The burgeoning volume of healthcare data presents an ideal opportunity to integrate an individual’s personal health information and develop a hyper-personalised approach to health and wellness.

  • Global mobileGlobal mobile
    Health Market

    The global mobile health market is estimated to reach a valuation of US$ 189 billion by 2025. With increased access to smartphones and the internet, mHealth apps have become people’s preferred choice for virtual consultations, health data monitoring, buying medicines, etc. The increase in usage of digital health tools on the go reflects people’s trust in various digital health channels.

  • McKinseyAnalysis by McKinsey

    A 2021 analysis by McKinsey revealed that virtual consultations have increased 38 times since 2019. The use of electronic health records (EHRs) also witnessed a rise, with 31% using EHRs in 2021. These figures suggest that more and more people are welcoming digital healthcare experiences.

  • EvolvingEvolving and emerging

    such as the Internet of Things (IoT), artificial intelligence (AI), and 5G have the potential to transform the digital healthcare experience radically. From sensors monitoring social distancing to AI aiding drug discovery, these technologies served at the frontline during the peak pandemic phase. It is estimated that the global market size for AI in healthcare will surpass US$ 28 billion by 2025.

  • McKinsey ResearchMcKinsey Research

    As per a 2021 As per a 2021 McKinsey research, about 40% of survey individuals expressed interest in continuing telehealth in the future, up from 11% in the pre-pandemic era. The figure shows the increasing inclination towards contactless healthcare assistance. It should drive healthcare providers to deliver value-added services by collecting consumer data, diversifying digital health channels, and enhancing patient engagement..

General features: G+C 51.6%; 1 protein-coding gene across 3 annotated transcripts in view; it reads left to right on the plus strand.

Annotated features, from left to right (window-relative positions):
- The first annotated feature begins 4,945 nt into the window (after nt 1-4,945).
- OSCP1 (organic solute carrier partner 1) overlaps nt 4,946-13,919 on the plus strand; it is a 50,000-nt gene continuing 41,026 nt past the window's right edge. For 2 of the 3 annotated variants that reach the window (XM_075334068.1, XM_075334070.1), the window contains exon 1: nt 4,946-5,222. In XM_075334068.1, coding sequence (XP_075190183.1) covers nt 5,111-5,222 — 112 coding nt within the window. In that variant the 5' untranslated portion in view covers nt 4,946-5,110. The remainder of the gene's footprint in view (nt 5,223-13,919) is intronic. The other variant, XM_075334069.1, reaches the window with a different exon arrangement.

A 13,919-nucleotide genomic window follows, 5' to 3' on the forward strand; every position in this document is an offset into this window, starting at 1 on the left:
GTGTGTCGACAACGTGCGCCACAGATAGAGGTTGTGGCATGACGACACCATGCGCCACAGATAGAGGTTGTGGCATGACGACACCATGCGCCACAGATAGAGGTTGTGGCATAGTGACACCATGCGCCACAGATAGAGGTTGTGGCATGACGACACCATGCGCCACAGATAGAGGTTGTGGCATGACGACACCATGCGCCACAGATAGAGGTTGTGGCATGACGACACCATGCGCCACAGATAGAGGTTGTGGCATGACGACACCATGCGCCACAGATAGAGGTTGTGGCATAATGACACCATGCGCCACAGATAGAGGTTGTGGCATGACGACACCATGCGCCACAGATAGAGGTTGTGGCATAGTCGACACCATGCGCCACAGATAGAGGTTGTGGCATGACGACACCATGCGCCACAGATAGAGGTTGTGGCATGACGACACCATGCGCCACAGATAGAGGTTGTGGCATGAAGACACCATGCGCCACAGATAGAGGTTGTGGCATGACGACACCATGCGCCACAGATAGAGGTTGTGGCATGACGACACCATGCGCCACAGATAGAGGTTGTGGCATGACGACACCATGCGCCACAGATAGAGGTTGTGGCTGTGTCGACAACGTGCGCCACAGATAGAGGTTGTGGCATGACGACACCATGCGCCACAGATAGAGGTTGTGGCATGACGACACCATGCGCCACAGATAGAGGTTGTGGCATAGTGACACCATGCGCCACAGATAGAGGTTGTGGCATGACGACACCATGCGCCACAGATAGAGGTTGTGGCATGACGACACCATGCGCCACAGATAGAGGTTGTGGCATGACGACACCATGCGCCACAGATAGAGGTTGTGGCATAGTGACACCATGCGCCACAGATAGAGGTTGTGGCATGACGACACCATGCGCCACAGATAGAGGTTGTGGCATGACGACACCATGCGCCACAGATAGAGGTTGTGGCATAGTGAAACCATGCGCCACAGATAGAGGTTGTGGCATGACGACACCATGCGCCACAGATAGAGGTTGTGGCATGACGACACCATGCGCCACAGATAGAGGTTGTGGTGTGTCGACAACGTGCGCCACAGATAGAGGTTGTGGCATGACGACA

The Reality of Hyper-Personalised Healthcare

A data-driven future for the healthcare industry is inevitable. Below are two notable instances of hyper-personalised healthcare that can potentially change the fate of the sector.
The use of predictive analytics in early diagnosis and disease detection plays a crucial role in biomedical research and the development of personalised medicine.
The advancement in drug manufacturing techniques, 3D-printed surgical implants, clinical science, and genomics has accelerated the development of personalised medicines, therapies, and treatments. CRISPR engineering and genome sequencing are currently two promising candidates with the potential to lead the hyper-personalised medicine revolution. The gene medicines could be in the form of gene editing, gene replacement, or antisense oligonucleotide therapy, to name a few. 3D-assisted surgeries are another example of patient-specific treatment.


The global personalised medicine market size is forecasted to reach a whopping US$ 5.7 trillion by 2030, a figure that’s enough to highlight the remarkable advancement of the sector. The availability of big data, the evolution of machine learning and AI, and the rapid adoption of electronic health records across healthcare systems have been the key drivers of this growth. Healthcare providers can make more-informed care decisions and customise patient treatment plans with round-the-clock and real-time access to patient data and state-of-the-art technologies.